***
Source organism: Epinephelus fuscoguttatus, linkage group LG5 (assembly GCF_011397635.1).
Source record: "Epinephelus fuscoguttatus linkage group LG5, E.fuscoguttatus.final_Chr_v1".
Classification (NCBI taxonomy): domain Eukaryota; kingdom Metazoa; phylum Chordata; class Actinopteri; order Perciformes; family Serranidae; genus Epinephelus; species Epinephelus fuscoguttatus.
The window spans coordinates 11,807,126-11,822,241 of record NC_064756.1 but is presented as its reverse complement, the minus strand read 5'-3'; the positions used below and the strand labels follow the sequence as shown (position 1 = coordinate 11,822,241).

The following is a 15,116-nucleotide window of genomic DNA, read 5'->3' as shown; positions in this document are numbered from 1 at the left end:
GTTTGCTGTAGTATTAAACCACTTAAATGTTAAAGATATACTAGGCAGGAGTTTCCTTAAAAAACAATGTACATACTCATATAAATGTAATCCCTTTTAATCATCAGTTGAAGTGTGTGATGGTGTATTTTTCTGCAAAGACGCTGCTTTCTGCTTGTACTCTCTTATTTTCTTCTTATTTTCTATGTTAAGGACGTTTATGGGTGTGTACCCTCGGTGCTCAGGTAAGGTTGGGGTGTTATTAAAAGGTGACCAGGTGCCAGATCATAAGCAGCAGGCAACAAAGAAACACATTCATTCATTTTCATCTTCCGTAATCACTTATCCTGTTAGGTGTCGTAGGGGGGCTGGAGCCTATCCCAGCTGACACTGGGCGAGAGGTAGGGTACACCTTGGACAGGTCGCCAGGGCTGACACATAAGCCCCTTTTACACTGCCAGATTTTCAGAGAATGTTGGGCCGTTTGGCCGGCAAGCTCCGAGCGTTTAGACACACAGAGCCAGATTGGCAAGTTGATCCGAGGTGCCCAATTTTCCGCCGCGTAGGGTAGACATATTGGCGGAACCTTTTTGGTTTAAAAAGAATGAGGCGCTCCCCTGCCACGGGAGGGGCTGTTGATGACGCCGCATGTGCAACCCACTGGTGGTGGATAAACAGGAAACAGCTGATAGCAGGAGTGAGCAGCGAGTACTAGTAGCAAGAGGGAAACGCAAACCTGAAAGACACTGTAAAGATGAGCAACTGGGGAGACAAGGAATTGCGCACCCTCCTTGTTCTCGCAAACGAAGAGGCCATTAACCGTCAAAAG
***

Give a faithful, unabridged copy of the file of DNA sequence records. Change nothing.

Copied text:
Source organism: Epinephelus fuscoguttatus, linkage group LG5 (assembly GCF_011397635.1).
Source record: "Epinephelus fuscoguttatus linkage group LG5, E.fuscoguttatus.final_Chr_v1".
Classification (NCBI taxonomy): domain Eukaryota; kingdom Metazoa; phylum Chordata; class Actinopteri; order Perciformes; family Serranidae; genus Epinephelus; species Epinephelus fuscoguttatus.
The window spans coordinates 11,807,126-11,822,241 of record NC_064756.1 but is presented as its reverse complement, the minus strand read 5'-3'; the positions used below and the strand labels follow the sequence as shown (position 1 = coordinate 11,822,241).

The following is a 15,116-nucleotide window of genomic DNA, read 5'->3' as shown; positions in this document are numbered from 1 at the left end:
GTTTGCTGTAGTATTAAACCACTTAAATGTTAAAGATATACTAGGCAGGAGTTTCCTTAAAAAACAATGTACATACTCATATAAATGTAATCCCTTTTAATCATCAGTTGAAGTGTGTGATGGTGTATTTTTCTGCAAAGACGCTGCTTTCTGCTTGTACTCTCTTATTTTCTTCTTATTTTCTATGTTAAGGACGTTTATGGGTGTGTACCCTCGGTGCTCAGGTAAGGTTGGGGTGTTATTAAAAGGTGACCAGGTGCCAGATCATAAGCAGCAGGCAACAAAGAAACACATTCATTCATTTTCATCTTCCGTAATCACTTATCCTGTTAGGTGTCGTAGGGGGGCTGGAGCCTATCCCAGCTGACACTGGGCGAGAGGTAGGGTACACCTTGGACAGGTCGCCAGGGCTGACACATAAGCCCCTTTTACACTGCCAGATTTTCAGAGAATGTTGGGCCGTTTGGCCGGCAAGCTCCGAGCGTTTAGACACACAGAGCCAGATTGGCAAGTTGATCCGAGGTGCCCAATTTTCCGCCGCGTAGGGTAGACATATTGGCGGAACCTTTTTGGTTTAAAAAGAATGAGGCGCTCCCCTGCCACGGGAGGGGCTGTTGATGACGCCGCATGTGCAACCCACTGGTGGTGGATAAACAGGAAACAGCTGATAGCAGGAGTGAGCAGCGAGTACTAGTAGCAAGAGGGAAACGCAAACCTGAAAGACACTGTAAAGATGAGCAACTGGGGAGACAAGGAATTGCGCACCCTCCTTGTTCTCGCAAACGAAGAGGCCATTAACCGTCAAAAG